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Found 2 results

  1. The year is 1347. A strange, creeping illness has been sweeping throughout Europe, leaving a trail of corpses in its wake. Corpses that have begun to rise again in shambling processions. In an almshouse on the fringe of society, a group of people living with disabilities, blindness, deafness, mobility impairments, and more, make the decision to survive against the tide of death. Survival of the Able is a tabletop roleplaying game created by Accessible Games, a company staffed almost entirely by individuals living with disabilities or otherwise marginalized people. Headed by Jacob Wood, a blind game designer, Survival of the Able was born out of the desire to tell a story about people living with a variety of disabilities in a time when such conditions were viewed as rendering people useless. To some extent, a lot of the prejudices and beliefs about those with disabilities persist even centuries later. To help challenge those perspectives, Wood and his team created a tabletop experience unlike any other. In the setting of Survival of the Able, players will have to overcome the challenges presented by the disease, the wandering undead, harsh weather conditions, and the discriminatory attitudes of those around you. To top it off, the absence of accessibility technology or accommodations means that the deaf won't have sign language, the blind won't have braille, and those who aren't able to stand won't have wheelchairs. This will force characters to figure out other ways to survive in a setting so full of death. Players will be armed with the knowledge a character in 1347 might have - they won't be able to readily identify the symptoms or effects of the Black Plague, meaning that the disease could prove even deadlier than the zombies. Survival of the Able is based on the Fudge System to encourage roleplaying and eliminate the need for typical attributes that exist in many RPGs. Instead, the underlying system allows the developers to present a sliding scale to represent how those with disabilities often have differing degrees of ability. The reason for this is that Survival of the Able isn't supposed to be a story about strong heroes accomplishing incredible feats - just a story about average people who want to live. If all of this sounds intriguing, you can actually play a beta version of the game for free by downloading it directly from the publisher's website. If you enjoy the game or simply want to support the project, the team has launched a Kickstarter to raise $8,000 that will be used to create art, edit the beta version, and organize the book into an easily understood layout. The team has also presented stretch goals that include being able to better compensate the team, creating an audiobook version of the game, and penning additional settings for Survival of the Able that include the likes of 1980s USA during the AIDs epidemic. There aren't really any other tabletop games quite like Survival of the Able, so check it out if you have the time! Maybe even give the beta a whirl on Game Day? Don't forget to sign up for Extra Life to help sick and injured kids in hospitals around the US and Canada by playing games!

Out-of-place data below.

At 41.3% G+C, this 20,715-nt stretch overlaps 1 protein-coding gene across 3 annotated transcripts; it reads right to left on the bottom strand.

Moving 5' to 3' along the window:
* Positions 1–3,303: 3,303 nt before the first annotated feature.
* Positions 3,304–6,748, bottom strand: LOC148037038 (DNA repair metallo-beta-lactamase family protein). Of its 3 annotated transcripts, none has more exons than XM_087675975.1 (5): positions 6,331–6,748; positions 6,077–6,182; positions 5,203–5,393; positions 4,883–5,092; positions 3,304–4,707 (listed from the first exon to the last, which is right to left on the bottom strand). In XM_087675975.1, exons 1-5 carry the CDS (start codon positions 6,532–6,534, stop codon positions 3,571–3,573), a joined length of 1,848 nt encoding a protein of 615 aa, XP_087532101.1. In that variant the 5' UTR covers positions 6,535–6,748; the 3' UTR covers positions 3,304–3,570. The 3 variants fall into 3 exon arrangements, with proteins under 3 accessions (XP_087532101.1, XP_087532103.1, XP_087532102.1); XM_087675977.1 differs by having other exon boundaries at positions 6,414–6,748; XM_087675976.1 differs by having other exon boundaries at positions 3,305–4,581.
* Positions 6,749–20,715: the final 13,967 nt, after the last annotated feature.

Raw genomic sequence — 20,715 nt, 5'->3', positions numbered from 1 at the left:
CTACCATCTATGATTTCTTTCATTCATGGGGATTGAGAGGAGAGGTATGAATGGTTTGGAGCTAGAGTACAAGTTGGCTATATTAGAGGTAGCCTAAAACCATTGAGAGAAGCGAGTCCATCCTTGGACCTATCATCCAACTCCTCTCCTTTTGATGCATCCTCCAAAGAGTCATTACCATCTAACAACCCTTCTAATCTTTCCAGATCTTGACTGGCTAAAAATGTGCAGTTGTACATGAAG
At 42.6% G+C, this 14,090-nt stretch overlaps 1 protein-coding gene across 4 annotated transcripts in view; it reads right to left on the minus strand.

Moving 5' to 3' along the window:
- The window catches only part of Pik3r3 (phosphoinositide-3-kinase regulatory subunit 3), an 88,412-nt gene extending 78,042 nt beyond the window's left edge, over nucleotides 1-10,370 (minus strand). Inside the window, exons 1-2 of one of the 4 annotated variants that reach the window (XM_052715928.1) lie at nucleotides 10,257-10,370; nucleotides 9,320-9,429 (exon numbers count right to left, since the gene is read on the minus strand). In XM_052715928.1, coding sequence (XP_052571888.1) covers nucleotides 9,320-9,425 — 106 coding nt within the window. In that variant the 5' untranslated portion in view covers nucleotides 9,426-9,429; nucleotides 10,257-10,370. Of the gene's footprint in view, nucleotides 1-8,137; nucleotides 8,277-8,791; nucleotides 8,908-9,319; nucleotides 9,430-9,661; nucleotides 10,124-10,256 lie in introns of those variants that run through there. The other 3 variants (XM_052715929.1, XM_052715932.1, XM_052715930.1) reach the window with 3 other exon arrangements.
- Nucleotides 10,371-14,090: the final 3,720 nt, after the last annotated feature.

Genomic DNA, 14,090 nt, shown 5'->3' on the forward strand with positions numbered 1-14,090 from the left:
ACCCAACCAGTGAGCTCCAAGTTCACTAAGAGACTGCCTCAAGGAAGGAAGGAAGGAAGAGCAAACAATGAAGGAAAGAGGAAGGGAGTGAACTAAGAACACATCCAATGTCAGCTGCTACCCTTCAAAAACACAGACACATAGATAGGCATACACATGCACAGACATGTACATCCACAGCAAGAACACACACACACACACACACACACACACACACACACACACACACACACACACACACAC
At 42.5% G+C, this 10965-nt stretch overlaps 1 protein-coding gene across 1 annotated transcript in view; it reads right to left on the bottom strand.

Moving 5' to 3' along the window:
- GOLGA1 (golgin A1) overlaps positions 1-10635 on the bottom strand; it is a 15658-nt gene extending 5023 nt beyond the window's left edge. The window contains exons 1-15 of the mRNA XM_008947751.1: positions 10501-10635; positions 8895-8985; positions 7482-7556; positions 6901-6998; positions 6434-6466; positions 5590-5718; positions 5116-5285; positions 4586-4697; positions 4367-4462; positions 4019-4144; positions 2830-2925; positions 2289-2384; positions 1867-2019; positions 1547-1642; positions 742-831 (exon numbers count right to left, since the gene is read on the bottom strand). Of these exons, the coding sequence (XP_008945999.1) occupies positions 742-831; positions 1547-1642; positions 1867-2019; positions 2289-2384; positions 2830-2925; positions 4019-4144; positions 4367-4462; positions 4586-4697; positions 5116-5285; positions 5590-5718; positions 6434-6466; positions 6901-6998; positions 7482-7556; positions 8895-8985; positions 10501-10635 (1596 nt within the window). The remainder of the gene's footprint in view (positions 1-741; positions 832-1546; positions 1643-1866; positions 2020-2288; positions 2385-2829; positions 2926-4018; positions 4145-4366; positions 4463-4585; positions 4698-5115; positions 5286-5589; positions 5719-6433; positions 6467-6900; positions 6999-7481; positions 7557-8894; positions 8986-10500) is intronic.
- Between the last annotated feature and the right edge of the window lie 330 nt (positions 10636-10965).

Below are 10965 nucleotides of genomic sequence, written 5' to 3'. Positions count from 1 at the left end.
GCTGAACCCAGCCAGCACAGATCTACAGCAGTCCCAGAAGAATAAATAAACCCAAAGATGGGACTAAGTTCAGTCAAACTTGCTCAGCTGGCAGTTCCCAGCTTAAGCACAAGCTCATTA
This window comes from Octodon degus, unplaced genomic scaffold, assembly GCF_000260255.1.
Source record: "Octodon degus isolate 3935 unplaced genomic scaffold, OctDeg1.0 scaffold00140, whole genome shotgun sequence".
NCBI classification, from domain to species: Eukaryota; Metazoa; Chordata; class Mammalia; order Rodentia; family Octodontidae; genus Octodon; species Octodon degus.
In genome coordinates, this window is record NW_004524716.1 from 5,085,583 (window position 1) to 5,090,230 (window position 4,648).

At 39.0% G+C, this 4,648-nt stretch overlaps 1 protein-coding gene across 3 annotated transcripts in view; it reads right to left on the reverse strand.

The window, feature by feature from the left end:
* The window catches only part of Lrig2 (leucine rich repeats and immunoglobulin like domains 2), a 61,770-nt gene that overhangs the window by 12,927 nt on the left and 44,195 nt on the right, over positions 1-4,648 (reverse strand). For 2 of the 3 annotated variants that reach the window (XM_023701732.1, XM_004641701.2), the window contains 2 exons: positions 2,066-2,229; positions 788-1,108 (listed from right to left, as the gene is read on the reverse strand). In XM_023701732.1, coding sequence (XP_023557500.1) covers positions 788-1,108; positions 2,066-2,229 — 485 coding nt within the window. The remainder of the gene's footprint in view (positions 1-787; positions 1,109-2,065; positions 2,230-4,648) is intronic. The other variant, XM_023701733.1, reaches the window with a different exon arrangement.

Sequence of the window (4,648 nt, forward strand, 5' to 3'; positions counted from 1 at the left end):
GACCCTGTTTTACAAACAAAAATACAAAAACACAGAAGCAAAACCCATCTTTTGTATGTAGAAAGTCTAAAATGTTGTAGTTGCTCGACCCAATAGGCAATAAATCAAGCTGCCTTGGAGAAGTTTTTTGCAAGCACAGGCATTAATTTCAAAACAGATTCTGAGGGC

2. The year is 1347. A strange, creeping illness has been sweeping throughout Europe, leaving a trail of corpses in its wake. Corpses that have begun to rise again in shambling processions. In an almshouse on the fringe of society, a group of people living with disabilities, blindness, deafness, mobility impairments, and more, make the decision to survive against the tide of death. Survival of the Able is a tabletop roleplaying game created by Accessible Games, a company staffed almost entirely by individuals living with disabilities or otherwise marginalized people. Headed by Jacob Wood, a blind game designer, Survival of the Able was born out of the desire to tell a story about people living with a variety of disabilities in a time when such conditions were viewed as rendering people useless. To some extent, a lot of the prejudices and beliefs about those with disabilities persist even centuries later. To help challenge those perspectives, Wood and his team created a tabletop experience unlike any other. In the setting of Survival of the Able, players will have to overcome the challenges presented by the disease, the wandering undead, harsh weather conditions, and the discriminatory attitudes of those around you. To top it off, the absence of accessibility technology or accommodations means that the deaf won't have sign language, the blind won't have braille, and those who aren't able to stand won't have wheelchairs. This will force characters to figure out other ways to survive in a setting so full of death. Players will be armed with the knowledge a character in 1347 might have - they won't be able to readily identify the symptoms or effects of the Black Plague, meaning that the disease could prove even deadlier than the zombies. Survival of the Able is based on the Fudge System to encourage roleplaying and eliminate the need for typical attributes that exist in many RPGs. Instead, the underlying system allows the developers to present a sliding scale to represent how those with disabilities often have differing degrees of ability. The reason for this is that Survival of the Able isn't supposed to be a story about strong heroes accomplishing incredible feats - just a story about average people who want to live. If all of this sounds intriguing, you can actually play a beta version of the game for free by downloading it directly from the publisher's website. If you enjoy the game or simply want to support the project, the team has launched a Kickstarter to raise $8,000 that will be used to create art, edit the beta version, and organize the book into an easily understood layout. The team has also presented stretch goals that include being able to better compensate the team, creating an audiobook version of the game, and penning additional settings for Survival of the Able that include the likes of 1980s USA during the AIDs epidemic. There aren't really any other tabletop games quite like Survival of the Able, so check it out if you have the time! Maybe even give the beta a whirl on Game Day? Don't forget to sign up for Extra Life to help sick and injured kids in hospitals around the US and Canada by playing games! View full article